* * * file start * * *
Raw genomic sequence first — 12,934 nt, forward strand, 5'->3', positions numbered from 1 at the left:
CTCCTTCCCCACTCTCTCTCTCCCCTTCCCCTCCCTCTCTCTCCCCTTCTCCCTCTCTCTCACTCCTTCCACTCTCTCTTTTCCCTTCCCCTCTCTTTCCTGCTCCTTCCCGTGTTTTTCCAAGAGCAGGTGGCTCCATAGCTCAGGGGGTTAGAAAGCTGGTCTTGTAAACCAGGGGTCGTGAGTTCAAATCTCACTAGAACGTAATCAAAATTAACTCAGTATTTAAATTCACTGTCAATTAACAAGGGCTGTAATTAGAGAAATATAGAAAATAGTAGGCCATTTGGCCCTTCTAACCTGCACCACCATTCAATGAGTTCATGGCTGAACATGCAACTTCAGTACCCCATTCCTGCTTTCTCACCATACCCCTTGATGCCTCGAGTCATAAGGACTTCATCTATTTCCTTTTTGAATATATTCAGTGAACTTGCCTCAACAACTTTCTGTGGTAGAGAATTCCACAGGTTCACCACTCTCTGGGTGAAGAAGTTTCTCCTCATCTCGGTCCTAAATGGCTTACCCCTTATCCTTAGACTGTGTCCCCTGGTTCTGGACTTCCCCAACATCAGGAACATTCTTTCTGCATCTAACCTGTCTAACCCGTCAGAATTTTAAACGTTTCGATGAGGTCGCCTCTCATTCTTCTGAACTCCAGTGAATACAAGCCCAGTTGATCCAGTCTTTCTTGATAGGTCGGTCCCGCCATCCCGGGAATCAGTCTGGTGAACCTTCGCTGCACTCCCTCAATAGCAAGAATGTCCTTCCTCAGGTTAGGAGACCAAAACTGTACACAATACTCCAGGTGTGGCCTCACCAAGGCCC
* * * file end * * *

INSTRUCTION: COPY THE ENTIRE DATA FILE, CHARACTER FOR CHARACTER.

Raw genomic sequence first — 12,934 nt, forward strand, 5'->3', positions numbered from 1 at the left:
CTCCTTCCCCACTCTCTCTCTCCCCTTCCCCTCCCTCTCTCTCCCCTTCTCCCTCTCTCTCACTCCTTCCACTCTCTCTTTTCCCTTCCCCTCTCTTTCCTGCTCCTTCCCGTGTTTTTCCAAGAGCAGGTGGCTCCATAGCTCAGGGGGTTAGAAAGCTGGTCTTGTAAACCAGGGGTCGTGAGTTCAAATCTCACTAGAACGTAATCAAAATTAACTCAGTATTTAAATTCACTGTCAATTAACAAGGGCTGTAATTAGAGAAATATAGAAAATAGTAGGCCATTTGGCCCTTCTAACCTGCACCACCATTCAATGAGTTCATGGCTGAACATGCAACTTCAGTACCCCATTCCTGCTTTCTCACCATACCCCTTGATGCCTCGAGTCATAAGGACTTCATCTATTTCCTTTTTGAATATATTCAGTGAACTTGCCTCAACAACTTTCTGTGGTAGAGAATTCCACAGGTTCACCACTCTCTGGGTGAAGAAGTTTCTCCTCATCTCGGTCCTAAATGGCTTACCCCTTATCCTTAGACTGTGTCCCCTGGTTCTGGACTTCCCCAACATCAGGAACATTCTTTCTGCATCTAACCTGTCTAACCCGTCAGAATTTTAAACGTTTCGATGAGGTCGCCTCTCATTCTTCTGAACTCCAGTGAATACAAGCCCAGTTGATCCAGTCTTTCTTGATAGGTCGGTCCCGCCATCCCGGGAATCAGTCTGGTGAACCTTCGCTGCACTCCCTCAATAGCAAGAATGTCCTTCCTCAGGTTAGGAGACCAAAACTGTACACAATACTCCAGGTGTGGCCTCACCAAGGCCC